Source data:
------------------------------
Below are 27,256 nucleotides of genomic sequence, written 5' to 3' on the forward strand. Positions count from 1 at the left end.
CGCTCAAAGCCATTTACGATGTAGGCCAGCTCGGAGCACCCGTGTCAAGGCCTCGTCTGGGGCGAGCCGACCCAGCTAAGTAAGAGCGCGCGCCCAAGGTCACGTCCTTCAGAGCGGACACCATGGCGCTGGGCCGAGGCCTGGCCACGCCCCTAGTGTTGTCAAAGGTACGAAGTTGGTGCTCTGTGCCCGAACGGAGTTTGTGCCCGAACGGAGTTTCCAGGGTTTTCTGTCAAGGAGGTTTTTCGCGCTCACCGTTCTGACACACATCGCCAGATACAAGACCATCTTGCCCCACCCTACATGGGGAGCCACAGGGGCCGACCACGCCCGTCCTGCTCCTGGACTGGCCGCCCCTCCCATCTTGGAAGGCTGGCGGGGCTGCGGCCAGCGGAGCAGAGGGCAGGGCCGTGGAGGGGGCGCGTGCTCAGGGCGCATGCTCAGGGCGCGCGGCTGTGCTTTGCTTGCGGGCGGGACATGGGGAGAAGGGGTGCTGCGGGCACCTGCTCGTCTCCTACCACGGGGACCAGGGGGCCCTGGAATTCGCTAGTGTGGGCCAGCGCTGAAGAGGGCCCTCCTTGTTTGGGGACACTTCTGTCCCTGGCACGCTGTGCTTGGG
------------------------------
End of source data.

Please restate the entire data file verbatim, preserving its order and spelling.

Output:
Below are 27,256 nucleotides of genomic sequence, written 5' to 3' on the forward strand. Positions count from 1 at the left end.
CGCTCAAAGCCATTTACGATGTAGGCCAGCTCGGAGCACCCGTGTCAAGGCCTCGTCTGGGGCGAGCCGACCCAGCTAAGTAAGAGCGCGCGCCCAAGGTCACGTCCTTCAGAGCGGACACCATGGCGCTGGGCCGAGGCCTGGCCACGCCCCTAGTGTTGTCAAAGGTACGAAGTTGGTGCTCTGTGCCCGAACGGAGTTTGTGCCCGAACGGAGTTTCCAGGGTTTTCTGTCAAGGAGGTTTTTCGCGCTCACCGTTCTGACACACATCGCCAGATACAAGACCATCTTGCCCCACCCTACATGGGGAGCCACAGGGGCCGACCACGCCCGTCCTGCTCCTGGACTGGCCGCCCCTCCCATCTTGGAAGGCTGGCGGGGCTGCGGCCAGCGGAGCAGAGGGCAGGGCCGTGGAGGGGGCGCGTGCTCAGGGCGCATGCTCAGGGCGCGCGGCTGTGCTTTGCTTGCGGGCGGGACATGGGGAGAAGGGGTGCTGCGGGCACCTGCTCGTCTCCTACCACGGGGACCAGGGGGCCCTGGAATTCGCTAGTGTGGGCCAGCGCTGAAGAGGGCCCTCCTTGTTTGGGGACACTTCTGTCCCTGGCACGCTGTGCTTGGG